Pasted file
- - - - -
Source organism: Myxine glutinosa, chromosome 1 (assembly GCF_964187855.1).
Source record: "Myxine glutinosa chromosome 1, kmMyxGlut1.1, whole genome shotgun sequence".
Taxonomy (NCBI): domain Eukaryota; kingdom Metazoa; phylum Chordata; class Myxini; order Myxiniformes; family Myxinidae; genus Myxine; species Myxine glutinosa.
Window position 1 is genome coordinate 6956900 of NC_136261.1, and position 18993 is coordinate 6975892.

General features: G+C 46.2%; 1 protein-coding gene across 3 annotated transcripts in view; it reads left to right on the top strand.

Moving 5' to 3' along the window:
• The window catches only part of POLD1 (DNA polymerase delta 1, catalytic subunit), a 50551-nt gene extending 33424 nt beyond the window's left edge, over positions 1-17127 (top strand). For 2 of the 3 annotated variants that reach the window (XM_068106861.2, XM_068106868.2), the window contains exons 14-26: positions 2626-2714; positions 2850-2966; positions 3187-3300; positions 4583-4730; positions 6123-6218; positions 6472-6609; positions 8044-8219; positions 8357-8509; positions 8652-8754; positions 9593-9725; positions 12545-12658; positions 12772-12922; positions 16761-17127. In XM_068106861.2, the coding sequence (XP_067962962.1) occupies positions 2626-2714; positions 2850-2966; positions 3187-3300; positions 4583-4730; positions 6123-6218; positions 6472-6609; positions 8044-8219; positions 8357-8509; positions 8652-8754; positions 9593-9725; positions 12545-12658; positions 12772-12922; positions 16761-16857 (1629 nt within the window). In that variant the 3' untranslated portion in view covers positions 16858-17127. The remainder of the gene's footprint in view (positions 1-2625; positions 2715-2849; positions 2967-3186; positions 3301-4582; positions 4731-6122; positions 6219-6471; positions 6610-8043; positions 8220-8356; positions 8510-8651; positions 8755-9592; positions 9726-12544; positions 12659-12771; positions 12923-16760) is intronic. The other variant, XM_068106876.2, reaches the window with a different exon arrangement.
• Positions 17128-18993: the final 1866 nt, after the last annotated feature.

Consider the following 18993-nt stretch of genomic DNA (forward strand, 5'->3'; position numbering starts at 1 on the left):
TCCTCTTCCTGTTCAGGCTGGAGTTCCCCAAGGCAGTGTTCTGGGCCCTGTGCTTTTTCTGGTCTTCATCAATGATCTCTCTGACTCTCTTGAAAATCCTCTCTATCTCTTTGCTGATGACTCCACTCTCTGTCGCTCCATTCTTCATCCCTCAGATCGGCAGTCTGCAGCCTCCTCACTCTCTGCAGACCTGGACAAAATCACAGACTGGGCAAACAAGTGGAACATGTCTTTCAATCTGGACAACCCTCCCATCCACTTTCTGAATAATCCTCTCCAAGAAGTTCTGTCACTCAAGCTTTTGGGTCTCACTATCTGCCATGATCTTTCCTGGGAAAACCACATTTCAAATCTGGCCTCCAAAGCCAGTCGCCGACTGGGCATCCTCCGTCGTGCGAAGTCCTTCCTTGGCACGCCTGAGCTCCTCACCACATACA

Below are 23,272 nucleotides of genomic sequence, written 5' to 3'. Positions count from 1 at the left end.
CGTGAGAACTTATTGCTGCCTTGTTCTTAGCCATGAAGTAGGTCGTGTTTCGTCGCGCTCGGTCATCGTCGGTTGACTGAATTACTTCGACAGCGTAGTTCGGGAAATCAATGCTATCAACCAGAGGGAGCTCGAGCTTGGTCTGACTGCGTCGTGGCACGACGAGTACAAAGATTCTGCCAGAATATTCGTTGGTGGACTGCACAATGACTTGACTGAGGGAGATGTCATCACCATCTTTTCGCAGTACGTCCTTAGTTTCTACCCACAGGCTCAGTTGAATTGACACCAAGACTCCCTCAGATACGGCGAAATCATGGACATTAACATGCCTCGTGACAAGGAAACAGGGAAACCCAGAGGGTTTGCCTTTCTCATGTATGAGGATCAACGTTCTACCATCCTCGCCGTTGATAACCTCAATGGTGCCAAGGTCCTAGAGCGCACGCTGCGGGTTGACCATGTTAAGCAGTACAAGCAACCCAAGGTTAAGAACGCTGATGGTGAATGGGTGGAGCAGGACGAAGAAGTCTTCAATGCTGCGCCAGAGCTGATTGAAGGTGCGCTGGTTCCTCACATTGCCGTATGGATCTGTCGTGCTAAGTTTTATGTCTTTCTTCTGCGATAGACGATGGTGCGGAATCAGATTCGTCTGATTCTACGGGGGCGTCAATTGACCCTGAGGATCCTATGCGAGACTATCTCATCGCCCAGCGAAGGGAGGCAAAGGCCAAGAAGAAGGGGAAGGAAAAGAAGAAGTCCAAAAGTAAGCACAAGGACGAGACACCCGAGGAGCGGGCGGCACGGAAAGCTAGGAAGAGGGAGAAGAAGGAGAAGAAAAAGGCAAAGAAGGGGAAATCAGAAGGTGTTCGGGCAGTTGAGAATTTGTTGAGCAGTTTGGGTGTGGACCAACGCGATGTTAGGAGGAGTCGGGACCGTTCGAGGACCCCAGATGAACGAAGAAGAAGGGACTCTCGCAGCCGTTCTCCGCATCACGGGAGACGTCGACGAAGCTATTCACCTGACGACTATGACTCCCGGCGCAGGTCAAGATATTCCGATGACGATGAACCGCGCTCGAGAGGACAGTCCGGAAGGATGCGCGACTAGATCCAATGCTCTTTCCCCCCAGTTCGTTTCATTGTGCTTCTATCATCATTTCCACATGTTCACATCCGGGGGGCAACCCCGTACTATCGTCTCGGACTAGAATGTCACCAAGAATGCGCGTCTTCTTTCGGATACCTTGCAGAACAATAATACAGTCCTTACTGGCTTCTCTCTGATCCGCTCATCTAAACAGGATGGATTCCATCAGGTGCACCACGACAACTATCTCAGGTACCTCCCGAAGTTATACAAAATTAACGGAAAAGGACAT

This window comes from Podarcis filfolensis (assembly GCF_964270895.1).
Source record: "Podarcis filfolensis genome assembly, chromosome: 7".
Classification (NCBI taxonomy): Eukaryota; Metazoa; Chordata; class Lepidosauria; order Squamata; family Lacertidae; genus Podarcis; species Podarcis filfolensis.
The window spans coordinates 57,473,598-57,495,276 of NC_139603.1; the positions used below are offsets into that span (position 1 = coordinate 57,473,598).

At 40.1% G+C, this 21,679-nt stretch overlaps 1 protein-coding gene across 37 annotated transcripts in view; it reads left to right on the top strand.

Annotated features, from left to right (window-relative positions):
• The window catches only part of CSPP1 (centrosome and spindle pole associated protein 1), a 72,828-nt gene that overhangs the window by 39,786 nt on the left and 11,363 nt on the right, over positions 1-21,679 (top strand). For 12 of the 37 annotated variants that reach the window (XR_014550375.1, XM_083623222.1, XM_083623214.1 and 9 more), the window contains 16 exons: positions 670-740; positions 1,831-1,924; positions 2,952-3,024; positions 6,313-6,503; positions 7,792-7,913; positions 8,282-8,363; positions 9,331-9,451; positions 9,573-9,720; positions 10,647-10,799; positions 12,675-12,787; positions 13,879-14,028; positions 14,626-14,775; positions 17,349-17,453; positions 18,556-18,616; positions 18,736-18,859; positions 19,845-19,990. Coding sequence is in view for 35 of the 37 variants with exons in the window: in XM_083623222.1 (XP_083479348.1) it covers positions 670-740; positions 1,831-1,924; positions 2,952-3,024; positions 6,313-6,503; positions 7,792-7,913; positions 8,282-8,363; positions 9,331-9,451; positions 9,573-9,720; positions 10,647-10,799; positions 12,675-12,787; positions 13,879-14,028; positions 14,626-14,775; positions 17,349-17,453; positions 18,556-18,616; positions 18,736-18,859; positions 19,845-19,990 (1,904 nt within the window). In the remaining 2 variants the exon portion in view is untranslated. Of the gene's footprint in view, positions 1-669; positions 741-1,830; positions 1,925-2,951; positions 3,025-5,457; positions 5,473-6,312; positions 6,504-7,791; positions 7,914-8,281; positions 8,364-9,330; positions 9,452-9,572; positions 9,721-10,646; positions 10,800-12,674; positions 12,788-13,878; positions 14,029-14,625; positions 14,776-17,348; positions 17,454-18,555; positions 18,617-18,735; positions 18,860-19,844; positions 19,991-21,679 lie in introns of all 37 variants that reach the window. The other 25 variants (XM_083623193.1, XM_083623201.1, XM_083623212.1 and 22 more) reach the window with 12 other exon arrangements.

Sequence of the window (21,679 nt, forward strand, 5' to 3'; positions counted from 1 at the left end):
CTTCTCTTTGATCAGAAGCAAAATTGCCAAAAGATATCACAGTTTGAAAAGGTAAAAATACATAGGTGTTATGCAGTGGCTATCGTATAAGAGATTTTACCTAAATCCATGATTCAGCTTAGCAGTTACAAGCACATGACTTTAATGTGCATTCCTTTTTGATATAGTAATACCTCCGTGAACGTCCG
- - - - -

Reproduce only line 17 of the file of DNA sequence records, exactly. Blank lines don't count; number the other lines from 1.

At 40.1% G+C, this 21,679-nt stretch overlaps 1 protein-coding gene across 37 annotated transcripts in view; it reads left to right on the top strand.